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Outside, the streets were filling up fast, and more and more security was getting into position, we decided to wait in the street a bit further up the road and see if anything was happening yet. Whilst waiting, Andreas and I were approached by a couple of young women that had a small street stall selling a drink called ‘Airforce Blue’, after a quick sample taste (not good), we asked how much it is for a small bottle, the reply was “2 Cedi’s”, I thought that they had misunderstood, and were quoting for another shot, but no, it was 2 Cedi’s for a bottle, that is 33p a bottle! So we both bought a bottle each (more on Airforce later!).

After a short stop in a bar of a beach hotel, we again came back to the streets of Cape Coast, the festival was now in full swing, and the place was packed. It seemed that all the local communities were represented by their Chief, who arrived driven in a huge Landcruiser, and then a small amount of people in traditional dress etc, all making there way into the huge ‘market place’.

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Security is a strange thing in Ghana, because the President of the country was here, the amount of armed soldiers and police was immense, but there were quite a few (as can be seen in the photo’s) people in the crowds with loaded rifles, that were fired randomly into the air! There were also quite a few people in masks, wandering around. Strange to us, but natural to these guys.

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Although there were very few ‘white folks’ in Cape Coast and the four of us stood out like a sore thumb, we never felt under threat, and as has been the case with all our trip so far, and especially in Ghana, we were made very welcome by the locals.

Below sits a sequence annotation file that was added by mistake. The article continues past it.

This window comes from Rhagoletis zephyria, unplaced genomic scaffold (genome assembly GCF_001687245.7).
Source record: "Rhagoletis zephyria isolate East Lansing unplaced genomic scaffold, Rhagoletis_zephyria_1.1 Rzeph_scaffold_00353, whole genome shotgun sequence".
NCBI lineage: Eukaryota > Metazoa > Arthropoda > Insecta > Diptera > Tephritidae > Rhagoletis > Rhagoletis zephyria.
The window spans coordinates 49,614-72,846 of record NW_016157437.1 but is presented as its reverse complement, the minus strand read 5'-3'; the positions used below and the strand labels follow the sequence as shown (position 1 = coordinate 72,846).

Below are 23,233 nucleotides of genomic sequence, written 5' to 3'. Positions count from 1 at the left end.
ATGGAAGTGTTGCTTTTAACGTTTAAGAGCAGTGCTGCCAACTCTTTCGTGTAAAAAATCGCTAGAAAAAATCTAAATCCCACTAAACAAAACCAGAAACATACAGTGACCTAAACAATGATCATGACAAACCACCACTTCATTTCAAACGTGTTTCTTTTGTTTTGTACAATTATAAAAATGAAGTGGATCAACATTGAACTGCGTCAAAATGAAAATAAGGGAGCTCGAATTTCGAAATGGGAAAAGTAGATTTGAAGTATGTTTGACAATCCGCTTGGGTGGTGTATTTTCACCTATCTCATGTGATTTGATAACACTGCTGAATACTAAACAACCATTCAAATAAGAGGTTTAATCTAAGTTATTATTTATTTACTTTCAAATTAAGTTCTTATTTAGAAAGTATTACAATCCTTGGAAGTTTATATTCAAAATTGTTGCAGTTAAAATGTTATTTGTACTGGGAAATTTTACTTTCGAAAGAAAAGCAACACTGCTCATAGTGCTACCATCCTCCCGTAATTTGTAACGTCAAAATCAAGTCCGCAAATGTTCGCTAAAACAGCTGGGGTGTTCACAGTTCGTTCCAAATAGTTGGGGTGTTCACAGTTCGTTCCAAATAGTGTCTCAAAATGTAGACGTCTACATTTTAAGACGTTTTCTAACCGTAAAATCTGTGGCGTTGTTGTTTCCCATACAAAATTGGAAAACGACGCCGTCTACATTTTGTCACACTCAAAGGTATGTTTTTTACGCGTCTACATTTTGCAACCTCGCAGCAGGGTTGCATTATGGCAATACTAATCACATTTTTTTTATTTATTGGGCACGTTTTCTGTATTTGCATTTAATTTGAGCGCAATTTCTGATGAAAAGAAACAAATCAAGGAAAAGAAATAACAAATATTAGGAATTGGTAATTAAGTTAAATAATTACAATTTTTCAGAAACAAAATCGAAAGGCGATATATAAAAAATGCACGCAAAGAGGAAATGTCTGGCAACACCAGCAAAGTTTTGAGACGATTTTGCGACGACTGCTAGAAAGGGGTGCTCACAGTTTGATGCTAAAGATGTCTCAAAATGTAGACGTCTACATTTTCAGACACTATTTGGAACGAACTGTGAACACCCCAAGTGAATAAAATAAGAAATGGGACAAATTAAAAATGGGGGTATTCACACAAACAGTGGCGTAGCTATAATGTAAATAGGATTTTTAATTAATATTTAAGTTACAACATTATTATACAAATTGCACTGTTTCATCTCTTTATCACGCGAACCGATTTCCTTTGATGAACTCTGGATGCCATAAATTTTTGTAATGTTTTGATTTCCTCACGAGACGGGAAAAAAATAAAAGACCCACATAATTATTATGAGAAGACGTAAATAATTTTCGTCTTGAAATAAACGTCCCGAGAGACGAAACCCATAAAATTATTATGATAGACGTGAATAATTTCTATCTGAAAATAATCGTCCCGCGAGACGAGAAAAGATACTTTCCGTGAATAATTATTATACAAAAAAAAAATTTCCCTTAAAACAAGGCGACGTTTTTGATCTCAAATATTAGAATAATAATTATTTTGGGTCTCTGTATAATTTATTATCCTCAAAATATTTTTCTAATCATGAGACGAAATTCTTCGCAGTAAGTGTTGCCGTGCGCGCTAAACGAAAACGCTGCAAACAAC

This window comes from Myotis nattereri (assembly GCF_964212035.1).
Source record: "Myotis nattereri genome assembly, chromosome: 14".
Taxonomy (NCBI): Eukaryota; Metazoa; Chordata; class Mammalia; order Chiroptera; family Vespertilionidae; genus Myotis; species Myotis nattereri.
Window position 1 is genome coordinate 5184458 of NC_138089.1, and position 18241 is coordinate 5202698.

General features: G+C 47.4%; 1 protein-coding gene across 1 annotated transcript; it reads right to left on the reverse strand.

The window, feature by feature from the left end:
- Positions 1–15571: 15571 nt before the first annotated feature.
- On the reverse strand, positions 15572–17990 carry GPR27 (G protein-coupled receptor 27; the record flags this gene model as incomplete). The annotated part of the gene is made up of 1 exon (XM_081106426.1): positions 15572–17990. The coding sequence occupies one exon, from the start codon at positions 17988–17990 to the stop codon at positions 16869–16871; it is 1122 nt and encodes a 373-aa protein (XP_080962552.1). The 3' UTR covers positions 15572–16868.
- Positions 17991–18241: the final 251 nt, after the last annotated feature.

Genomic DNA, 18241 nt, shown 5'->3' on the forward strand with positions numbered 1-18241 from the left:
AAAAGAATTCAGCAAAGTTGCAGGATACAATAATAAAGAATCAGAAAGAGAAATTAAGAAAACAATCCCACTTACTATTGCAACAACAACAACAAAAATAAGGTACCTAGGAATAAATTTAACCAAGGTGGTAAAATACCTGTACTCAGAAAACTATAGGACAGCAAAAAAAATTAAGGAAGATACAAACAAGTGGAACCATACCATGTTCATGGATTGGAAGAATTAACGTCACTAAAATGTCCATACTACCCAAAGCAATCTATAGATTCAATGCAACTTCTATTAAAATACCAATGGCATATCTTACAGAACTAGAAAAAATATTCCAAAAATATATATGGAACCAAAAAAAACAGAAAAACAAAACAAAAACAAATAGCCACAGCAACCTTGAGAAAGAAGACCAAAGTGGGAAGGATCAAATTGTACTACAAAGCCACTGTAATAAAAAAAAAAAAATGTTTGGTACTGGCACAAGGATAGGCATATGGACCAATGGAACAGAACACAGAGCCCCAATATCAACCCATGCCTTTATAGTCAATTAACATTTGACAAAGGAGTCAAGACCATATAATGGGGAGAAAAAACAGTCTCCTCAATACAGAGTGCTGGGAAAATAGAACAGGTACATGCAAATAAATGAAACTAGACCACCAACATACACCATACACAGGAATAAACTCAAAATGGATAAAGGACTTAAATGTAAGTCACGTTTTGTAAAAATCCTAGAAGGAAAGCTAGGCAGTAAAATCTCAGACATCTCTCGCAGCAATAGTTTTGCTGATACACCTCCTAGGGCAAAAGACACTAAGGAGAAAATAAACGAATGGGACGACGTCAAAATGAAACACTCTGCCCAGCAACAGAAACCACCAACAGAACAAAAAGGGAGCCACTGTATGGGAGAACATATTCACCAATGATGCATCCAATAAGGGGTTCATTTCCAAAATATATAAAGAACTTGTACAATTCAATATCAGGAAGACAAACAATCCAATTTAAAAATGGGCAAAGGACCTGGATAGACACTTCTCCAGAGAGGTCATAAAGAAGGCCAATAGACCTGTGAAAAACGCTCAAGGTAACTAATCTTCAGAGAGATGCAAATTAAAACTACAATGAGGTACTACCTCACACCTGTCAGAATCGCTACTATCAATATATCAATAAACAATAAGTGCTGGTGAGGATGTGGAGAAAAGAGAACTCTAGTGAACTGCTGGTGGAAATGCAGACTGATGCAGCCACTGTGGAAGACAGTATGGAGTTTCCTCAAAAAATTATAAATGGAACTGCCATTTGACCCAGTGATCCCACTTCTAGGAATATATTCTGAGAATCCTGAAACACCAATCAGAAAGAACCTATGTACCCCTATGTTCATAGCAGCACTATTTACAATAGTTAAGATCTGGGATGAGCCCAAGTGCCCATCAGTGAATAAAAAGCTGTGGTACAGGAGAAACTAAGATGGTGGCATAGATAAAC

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We all had a great day at the festival, and on our return to Ko-Sa, all had a quick beer with an Aussie called Pat Davey, before dinner. Pat, is a real character, and I mean that in the nicest sense. He is travelling down the West of Africa on a KTM 690 motorbike, and so far on this trip he’s broken his collar bone in Morocco (and had to fly back to Australia for medical treatment), had a severe case of Malaria (nursed back to health by Mareike in Mali), been locked up in a Jail in Ivory Coast for 2 days (after ‘accidentally’ crossing the border), he’s now joined up with a Journalist for a UK motorcycle magazine called Bike. The plan for Pat is to ride across the DRC, West to East on the notoriously difficult and dangerous Kinshasa to Lubumbashi route, to make matters worse, it looks like because of his dramas to date, he’s going to be doing it in the wet season! Jamie, the journalist is riding a 20 year old bike until it gives up completely, hopefully they stay together until safely through the DRC.

That night, after a couple of bottles of wine, a few beers, several double rum and coke’s, the girls had gone to bed, the bar was locked up, and Andreas, Pat and I were drunk! Obviously the main topics of conversation were, bikes, 4×4’s, more bikes and travel, and a bit more bikes, but we weren’t ready for bed, and Andreas staggered off to his Toyota and returned with his 2 Cedi bottle of Airforce! Oh dear, things then started to get very tatty! Pat was trying to show us something (can’t remember what), and stepped back too far and fell down a short flight of steps, twisting his ankle in the process, once myself and Andreas had stopped laughing, we managed to pick the Aussie up and sit him down to finish his Airforce. We left the bar at 3.30am, and staggered back to our vehicles (in Pat’s case his one man tent). Just after getting into bed, we could hear Pat shouting, then Andreas’s, and Mareike;s voice’s, it turns out that the local kids had been fiddling with Pat’s bike the evening before and set off his SOS distress beacon, about 10 hours earlier! This meant that the U.S. Coast Guard has notified this already nervous family, that Pat may be in trouble, infact he was drunk in a bar with an English and a German. In the end no harm was done, but once again Mareike, had to sort Pat out as he was too drunk to phone anyone. All three of us suffered from bad heads and lack of sleep the next day, but Pat also suffered from a badly sprained ankle. That night will always be known as “Airforce Night”.